Taos has been called the breadbasket of the Southwest because of its ingenious network of acequias, or irrigation ditches. These acequias distribute snowmelt throughout the valley during the spring and summer for use by local farmers. An historic acequia runs along the perimeter of the El Monte Sagrado site. Runoff from the living spa and four adjacent guest suites are channeled into the acequia to support traditional agricultural practices downstream.

The restorative potential of ecological architecture is fully realized in the living spa. Guests walk along the acequia as they enter the space. Inside, water flows out of the wall from small cascades. A gentle stream of water circulates in channels through the floor. Dramatic tropical wetland species accent the space, presaging treatment packages, which feature marine-based all-natural products. The indoor plunge pool, wading pool and hot tub are under an enclosed tension structure for all-weather, year-round pleasure and provide guests with a chlorine-free pool experience amidst the lush Biolarium space. The outdoor pool offers full immersion in a natural aquatic environment, replete with tropical fish and lotus flowers. The chlorine-free swimming pools and hot tubs throughout the property are treated without undesirable or regulated by-products.


Taos’ seasonally variable and extreme rain events necessitate a collection system that can efficiently collect rainwater during summer deluges and spring snow melt and store it for use during the dry fall.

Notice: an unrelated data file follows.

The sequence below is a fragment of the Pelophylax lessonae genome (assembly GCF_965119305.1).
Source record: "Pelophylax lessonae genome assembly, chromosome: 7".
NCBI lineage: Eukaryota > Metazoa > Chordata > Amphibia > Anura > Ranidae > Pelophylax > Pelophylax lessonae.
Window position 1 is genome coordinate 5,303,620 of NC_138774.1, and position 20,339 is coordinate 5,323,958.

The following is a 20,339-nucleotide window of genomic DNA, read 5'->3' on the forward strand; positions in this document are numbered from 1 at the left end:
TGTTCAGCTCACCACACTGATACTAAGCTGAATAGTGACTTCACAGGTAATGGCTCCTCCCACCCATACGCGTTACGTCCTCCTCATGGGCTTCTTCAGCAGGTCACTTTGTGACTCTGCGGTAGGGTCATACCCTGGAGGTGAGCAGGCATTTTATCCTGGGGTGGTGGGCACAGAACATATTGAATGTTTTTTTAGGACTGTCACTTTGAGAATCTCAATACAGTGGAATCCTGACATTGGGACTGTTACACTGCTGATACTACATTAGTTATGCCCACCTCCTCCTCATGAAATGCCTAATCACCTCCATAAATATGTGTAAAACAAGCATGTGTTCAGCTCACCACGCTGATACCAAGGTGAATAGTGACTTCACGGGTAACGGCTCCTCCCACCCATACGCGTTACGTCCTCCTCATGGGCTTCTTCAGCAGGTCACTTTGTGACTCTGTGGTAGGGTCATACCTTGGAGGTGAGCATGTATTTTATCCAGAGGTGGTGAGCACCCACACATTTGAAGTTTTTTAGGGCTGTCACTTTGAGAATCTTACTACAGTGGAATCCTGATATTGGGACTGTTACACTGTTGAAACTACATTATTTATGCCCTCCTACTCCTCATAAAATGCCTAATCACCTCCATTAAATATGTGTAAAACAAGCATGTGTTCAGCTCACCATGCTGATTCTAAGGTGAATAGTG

Stormwater on the property is collected through an extensive system of roof gutters and underground drainage pipes. Coarse gravel filters remove sediment before the network of pipes located under resort paths carries the water to a lift station designed to keep pace with peak rain events. Collected water is utilized to offset evaporative losses in a series of four cascading trout ponds and small waterfalls that utilize physical and biological filtration to promote flourishing and productive pond ecosystems.


Rather than burning fossil fuels to heat and cool interior resort spaces, a series of wells beneath the parking lot circulate water into the depths of the earth and back to p network of heat-exchangers and heat pumps, using the ground as a heat sink in summer and heat source in winter. The electricity required to circulate the water is offset by photovoltaic panel arrays on the shade structures in the parking lot.


While many important ecological design goals were realized at the El Monte Sagrado Resort, the comprehensive design solutions advocated ere continually are evolving objectives for the design team. It is not enough that green building is more efficient or sustainable or even more cost effective. The true potential of the green-building movement lies in its ability change our conception of infrastructure as
distinct from our natural environment and to (re)define aesthetics to align with ecological appropriateness.